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  1. #1
    ENT
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    Justin Trudeau outrage at 'cold-blooded murder' of hostage

    The Canadian Prime Minister Justin Trudeau has condemned the killing of a Canadian hostage kidnapped by Islamist militants in the Philippines.

    John Ridsdel, 68, was taken from a tourist resort with three others by the Abu Sayyaf group in September 2015.
    In November, the Islamist militants released a video showing Mr Ridsdel and three other captives, and demanded a ransom of $80m (55m).
    Mr Trudeau called his death "an act of cold-blooded murder".

    On Monday, a severed head was found on remote Jolo, hours after the Abu Sayyaf ransom deadline expired. Local authorities said it belonged to a foreign man but have not confirmed whether it belonged to any of the captives.

    John Ridsdel, 68, was a former mining executive
    Mr Ridsdel was taken to Jolo after being kidnapped from a marina near the city of Davao, along with another Canadian, Robert Hall; a Norwegian, Kjartan Sekkingstad; and a Philippine woman, Mr Hall's girlfriend, Marites Flor.

    Mr Ridsdel later warned in a video released by the group that he was due to be killed on 25 April if no ransom was paid.
    The Canadian government has a policy against paying ransoms, The Globe and Mail cited a government official as saying.
    Map showing Jolo and Davao

    What is Abu Sayyaf?
    One of smallest but most radical of Islamic separatist groups in southern Philippines, its name means "bearer of the sword" in Arabic.
    Split off from the larger Moro National Liberation Front in 1991 to wage more fundamentalist battle in predominantly Catholic Philippines.
    Previously linked to al-Qaeda, its leaders have recently declared allegiance to the so-called Islamic State.
    Known for abducting civilians, including foreigners, to demand ransoms.
    Also blamed for Philippines' worst terror attacks including a ferry bombing in 2004 in Manila Bay that killed more than 100 people.
    Islamic State threat in Southeast Asia

    Confirming the death of Mr Ridsdel, Mr Trudeau called it a "heinous act".
    "Canada condemns without reservation the brutality of the hostage-takers, and this unnecessary death. This was an act of cold blooded murder and responsibility rests squarely with the terrorist group who took him hostage," he said in a statement.
    Former mining executive

    "It's hard," a friend of Mr Ridsdel, Bob Rae, told CBC News. "It's just very hard. I've been involved behind the scenes for the last six months trying to find a solution and it's been very painful."

    A former mining executive, Mr Ridsdel is described by Canadian media as semi-retired. He also worked as a journalist.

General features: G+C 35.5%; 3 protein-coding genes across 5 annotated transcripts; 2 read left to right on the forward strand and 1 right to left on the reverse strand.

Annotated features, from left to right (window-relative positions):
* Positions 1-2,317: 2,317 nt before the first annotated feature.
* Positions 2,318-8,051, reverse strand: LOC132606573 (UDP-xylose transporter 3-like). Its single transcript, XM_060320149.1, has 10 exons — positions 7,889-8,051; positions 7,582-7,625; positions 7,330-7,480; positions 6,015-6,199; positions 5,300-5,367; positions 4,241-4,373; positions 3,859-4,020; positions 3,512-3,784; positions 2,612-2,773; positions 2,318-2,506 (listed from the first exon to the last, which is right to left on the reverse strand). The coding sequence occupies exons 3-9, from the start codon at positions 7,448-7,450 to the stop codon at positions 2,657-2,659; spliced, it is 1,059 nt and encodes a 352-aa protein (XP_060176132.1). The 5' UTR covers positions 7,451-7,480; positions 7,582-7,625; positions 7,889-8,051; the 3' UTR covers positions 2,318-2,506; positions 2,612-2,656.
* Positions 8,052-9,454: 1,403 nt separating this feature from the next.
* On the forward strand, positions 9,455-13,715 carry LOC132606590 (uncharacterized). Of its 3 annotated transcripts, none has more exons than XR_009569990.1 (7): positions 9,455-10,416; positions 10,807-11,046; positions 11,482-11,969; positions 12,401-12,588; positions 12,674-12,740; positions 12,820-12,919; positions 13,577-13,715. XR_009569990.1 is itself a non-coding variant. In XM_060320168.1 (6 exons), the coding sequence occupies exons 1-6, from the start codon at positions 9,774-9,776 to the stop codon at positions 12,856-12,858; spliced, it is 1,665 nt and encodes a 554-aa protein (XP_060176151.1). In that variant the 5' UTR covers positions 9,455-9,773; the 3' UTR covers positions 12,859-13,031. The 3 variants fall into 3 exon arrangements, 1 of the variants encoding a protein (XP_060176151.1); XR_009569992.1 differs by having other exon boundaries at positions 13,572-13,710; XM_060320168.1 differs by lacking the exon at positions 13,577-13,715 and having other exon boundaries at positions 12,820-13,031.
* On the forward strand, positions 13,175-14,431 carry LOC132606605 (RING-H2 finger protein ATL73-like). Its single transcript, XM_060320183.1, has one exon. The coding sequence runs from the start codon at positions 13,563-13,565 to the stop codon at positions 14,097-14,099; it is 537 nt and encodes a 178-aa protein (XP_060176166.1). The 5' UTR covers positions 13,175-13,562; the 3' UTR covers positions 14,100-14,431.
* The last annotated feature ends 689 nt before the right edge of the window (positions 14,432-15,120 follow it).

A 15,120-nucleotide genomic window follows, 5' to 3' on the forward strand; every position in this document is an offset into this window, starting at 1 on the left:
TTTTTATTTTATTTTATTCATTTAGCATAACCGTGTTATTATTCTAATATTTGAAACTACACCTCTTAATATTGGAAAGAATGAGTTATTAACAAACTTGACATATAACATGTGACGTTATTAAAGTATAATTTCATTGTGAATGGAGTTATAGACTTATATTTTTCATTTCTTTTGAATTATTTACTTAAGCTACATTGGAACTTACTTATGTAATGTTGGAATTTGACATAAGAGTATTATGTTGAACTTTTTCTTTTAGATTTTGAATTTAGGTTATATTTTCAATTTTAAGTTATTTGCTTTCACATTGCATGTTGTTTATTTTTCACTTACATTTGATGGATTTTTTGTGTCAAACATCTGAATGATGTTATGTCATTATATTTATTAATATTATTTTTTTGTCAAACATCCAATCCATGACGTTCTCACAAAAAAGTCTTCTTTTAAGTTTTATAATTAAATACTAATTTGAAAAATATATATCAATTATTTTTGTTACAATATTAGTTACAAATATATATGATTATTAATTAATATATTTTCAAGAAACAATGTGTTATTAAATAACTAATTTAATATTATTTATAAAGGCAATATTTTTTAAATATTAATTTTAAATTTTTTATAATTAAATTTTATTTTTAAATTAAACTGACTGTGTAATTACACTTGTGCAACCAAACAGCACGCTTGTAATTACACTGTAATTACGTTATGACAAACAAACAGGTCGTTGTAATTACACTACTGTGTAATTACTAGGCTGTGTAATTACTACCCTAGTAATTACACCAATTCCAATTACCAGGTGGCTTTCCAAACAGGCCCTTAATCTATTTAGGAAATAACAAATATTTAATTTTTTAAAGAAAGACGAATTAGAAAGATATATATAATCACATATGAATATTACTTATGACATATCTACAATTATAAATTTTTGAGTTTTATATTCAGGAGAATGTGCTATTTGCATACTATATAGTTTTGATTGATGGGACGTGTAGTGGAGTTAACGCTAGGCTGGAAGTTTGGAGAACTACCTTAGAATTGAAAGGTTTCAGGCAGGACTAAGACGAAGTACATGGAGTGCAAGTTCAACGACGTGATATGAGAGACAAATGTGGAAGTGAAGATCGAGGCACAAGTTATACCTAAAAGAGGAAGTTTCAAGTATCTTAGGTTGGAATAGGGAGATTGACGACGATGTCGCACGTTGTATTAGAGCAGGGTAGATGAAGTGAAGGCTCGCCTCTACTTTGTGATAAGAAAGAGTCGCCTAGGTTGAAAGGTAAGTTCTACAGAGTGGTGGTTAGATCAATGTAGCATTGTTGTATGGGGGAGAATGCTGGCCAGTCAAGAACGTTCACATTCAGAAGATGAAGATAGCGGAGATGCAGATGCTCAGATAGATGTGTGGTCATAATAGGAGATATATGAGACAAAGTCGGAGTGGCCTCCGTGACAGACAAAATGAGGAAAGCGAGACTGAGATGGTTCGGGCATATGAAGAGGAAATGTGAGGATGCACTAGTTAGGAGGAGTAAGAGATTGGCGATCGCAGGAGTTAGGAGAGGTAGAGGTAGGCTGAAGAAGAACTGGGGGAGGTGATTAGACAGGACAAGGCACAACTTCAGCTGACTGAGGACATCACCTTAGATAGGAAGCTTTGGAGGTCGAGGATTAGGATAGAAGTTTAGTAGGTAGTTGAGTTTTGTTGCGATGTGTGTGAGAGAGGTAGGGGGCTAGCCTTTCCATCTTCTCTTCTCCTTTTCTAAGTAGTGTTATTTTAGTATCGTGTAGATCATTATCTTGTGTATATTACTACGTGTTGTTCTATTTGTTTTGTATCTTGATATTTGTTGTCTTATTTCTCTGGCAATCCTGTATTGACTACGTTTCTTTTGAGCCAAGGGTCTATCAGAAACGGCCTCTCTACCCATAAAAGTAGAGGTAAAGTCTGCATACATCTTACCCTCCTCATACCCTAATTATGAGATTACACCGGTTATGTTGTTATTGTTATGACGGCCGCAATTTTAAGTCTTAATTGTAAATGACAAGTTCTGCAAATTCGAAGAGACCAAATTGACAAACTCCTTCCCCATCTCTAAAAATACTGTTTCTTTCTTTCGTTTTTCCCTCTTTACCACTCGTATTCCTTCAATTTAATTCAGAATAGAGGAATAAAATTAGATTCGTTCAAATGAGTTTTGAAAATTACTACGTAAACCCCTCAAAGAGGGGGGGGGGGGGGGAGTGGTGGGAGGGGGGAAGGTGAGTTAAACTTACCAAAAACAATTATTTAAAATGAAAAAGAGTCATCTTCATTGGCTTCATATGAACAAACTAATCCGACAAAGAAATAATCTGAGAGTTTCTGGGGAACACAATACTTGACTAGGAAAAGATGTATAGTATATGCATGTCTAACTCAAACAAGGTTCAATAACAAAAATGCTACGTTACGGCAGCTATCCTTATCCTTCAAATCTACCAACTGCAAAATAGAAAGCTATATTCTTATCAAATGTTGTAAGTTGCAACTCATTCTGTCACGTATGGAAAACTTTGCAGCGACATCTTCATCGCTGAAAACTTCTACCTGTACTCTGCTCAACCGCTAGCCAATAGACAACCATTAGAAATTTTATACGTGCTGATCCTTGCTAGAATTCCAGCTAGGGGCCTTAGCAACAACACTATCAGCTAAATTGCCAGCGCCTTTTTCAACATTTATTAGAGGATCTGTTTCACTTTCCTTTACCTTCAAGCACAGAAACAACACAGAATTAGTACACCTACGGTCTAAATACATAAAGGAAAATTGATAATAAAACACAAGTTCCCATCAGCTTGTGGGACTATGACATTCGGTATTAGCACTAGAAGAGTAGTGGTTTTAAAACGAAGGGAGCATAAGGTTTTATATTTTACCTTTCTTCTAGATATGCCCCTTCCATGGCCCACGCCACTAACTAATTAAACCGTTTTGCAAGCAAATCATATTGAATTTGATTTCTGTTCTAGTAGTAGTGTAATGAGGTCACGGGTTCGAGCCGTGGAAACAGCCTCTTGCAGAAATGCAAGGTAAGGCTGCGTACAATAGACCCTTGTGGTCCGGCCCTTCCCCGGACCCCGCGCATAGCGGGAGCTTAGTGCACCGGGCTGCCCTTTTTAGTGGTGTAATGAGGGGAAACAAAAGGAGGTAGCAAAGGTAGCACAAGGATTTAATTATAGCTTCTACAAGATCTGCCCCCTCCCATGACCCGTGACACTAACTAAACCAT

Abu Sayyaf was set up in the 1990s with funding from al-Qaeda, and is fighting for an independent Islamic province in the Philippines.
    One of its commanders recently pledged allegiance to militant group calling itself Islamic State. Abu Sayyaf is also holding several other foreigners.
    Eighteen Philippine soldiers were killed in clashes with the militants on Basilan island near Jolo island earlier this month.

    Justin Trudeau outrage at 'cold-blooded murder' of hostage - BBC News

  2. #2
    Philippine Expat Davis Knowlton's Avatar
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    Quote Originally Posted by ENT View Post
    What is Abu Sayyaf?
    One of smallest but most radical of Islamic separatist groups in southern Philippines, its name means "bearer of the sword" in Arabic.
    Split off from the larger Moro National Liberation Front in 1991 to wage more fundamentalist battle in predominantly Catholic Philippines.
    Previously linked to al-Qaeda, its leaders have recently declared allegiance to the so-called Islamic State.
    Known for abducting civilians, including foreigners, to demand ransoms.
    Also blamed for Philippines' worst terror attacks including a ferry bombing in 2004 in Manila Bay that killed more than 100 people.
    Islamic State threat in Southeast Asia


    Abu Sayyaf was set up in the 1990s with funding from al-Qaeda, and is fighting for an independent Islamic province in the Philippines.
    One of its commanders recently pledged allegiance to militant group calling itself Islamic State. Abu Sayyaf is also holding several other foreigners.
    Eighteen Philippine soldiers were killed in clashes with the militants on Basilan island near Jolo island earlier this month.
    While the above accurately represents the views commonly held by the foreign press, it's bullshit.

    The ASG has no ideology other than money. They routinely slaughter Filipino Muslims. Think Somali pirates and you'd be closer.

    Dirt poor, unemployed, uneducated, no hope for any kind of a future, ASG started as a loose coalition of criminals and small-time bank robbers in the most hostile and poorest part of Mindanao. They continued with petty crimes until they discovered that kidnapping for ransom paid - and well.

    They are merciless thugs who don't hesitate to butcher Filipinos and foreigners alike if there is no money to be made.

    Sadly, the terrain is such that it is virtually impossible to root them out of their deep jungle camps - which generally comprise a tarp or two stretched over a tree limb.

    I hold little hope for the fate of the remaining three.

  3. #3
    ENT
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    Sad to hear.

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